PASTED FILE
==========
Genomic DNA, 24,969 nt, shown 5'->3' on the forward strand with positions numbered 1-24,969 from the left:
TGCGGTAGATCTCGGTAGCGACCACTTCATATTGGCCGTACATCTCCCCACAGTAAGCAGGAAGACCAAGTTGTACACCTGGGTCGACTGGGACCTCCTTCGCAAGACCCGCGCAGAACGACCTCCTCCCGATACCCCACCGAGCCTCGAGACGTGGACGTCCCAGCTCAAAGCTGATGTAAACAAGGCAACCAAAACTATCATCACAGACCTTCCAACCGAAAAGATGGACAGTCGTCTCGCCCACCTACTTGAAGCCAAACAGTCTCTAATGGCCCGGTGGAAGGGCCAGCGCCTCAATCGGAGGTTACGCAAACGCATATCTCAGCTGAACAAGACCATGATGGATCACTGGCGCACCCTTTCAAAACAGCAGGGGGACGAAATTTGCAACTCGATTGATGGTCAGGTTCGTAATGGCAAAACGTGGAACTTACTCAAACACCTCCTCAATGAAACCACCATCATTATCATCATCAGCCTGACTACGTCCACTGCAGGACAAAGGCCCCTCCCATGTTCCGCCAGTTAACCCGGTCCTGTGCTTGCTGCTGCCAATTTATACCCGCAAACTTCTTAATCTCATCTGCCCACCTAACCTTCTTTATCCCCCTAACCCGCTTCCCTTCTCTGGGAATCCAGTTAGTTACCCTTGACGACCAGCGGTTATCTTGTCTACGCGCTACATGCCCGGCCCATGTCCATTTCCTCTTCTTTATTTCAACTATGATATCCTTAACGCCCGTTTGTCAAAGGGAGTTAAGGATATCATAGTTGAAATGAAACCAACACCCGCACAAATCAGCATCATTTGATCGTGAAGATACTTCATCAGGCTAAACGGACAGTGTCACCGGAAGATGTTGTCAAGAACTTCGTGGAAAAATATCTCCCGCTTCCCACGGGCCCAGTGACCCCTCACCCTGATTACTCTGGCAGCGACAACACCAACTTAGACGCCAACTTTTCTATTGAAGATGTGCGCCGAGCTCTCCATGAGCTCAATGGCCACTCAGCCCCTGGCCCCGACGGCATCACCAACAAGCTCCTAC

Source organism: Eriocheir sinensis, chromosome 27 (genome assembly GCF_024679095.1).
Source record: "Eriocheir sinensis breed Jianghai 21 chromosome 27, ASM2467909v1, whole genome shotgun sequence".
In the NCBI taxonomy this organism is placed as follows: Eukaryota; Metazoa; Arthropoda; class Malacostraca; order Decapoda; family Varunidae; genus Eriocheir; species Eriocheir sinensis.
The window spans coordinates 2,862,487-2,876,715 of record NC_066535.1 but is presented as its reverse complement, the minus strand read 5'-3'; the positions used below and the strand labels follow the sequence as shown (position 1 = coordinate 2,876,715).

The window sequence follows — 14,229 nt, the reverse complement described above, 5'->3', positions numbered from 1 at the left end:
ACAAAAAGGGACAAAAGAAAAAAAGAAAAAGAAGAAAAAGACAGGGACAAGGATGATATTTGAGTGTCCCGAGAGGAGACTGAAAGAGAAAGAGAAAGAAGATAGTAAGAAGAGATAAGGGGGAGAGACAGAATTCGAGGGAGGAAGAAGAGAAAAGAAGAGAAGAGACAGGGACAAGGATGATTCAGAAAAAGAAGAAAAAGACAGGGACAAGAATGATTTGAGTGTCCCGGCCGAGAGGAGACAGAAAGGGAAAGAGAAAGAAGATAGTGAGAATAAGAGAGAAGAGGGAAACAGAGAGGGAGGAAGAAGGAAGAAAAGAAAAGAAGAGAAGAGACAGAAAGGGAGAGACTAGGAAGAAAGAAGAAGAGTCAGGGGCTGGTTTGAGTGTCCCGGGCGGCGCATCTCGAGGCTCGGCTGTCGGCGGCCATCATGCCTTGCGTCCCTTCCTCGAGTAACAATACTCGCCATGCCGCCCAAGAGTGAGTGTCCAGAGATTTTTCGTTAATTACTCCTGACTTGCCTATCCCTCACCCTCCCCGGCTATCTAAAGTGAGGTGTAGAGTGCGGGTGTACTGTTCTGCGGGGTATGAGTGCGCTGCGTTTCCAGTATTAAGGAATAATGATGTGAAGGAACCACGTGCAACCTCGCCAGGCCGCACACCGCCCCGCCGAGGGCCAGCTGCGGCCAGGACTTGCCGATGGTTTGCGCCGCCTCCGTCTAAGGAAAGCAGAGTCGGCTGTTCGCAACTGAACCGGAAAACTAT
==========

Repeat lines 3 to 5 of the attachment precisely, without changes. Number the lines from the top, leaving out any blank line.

Source organism: Eriocheir sinensis, chromosome 27 (genome assembly GCF_024679095.1).
Source record: "Eriocheir sinensis breed Jianghai 21 chromosome 27, ASM2467909v1, whole genome shotgun sequence".
In the NCBI taxonomy this organism is placed as follows: Eukaryota; Metazoa; Arthropoda; class Malacostraca; order Decapoda; family Varunidae; genus Eriocheir; species Eriocheir sinensis.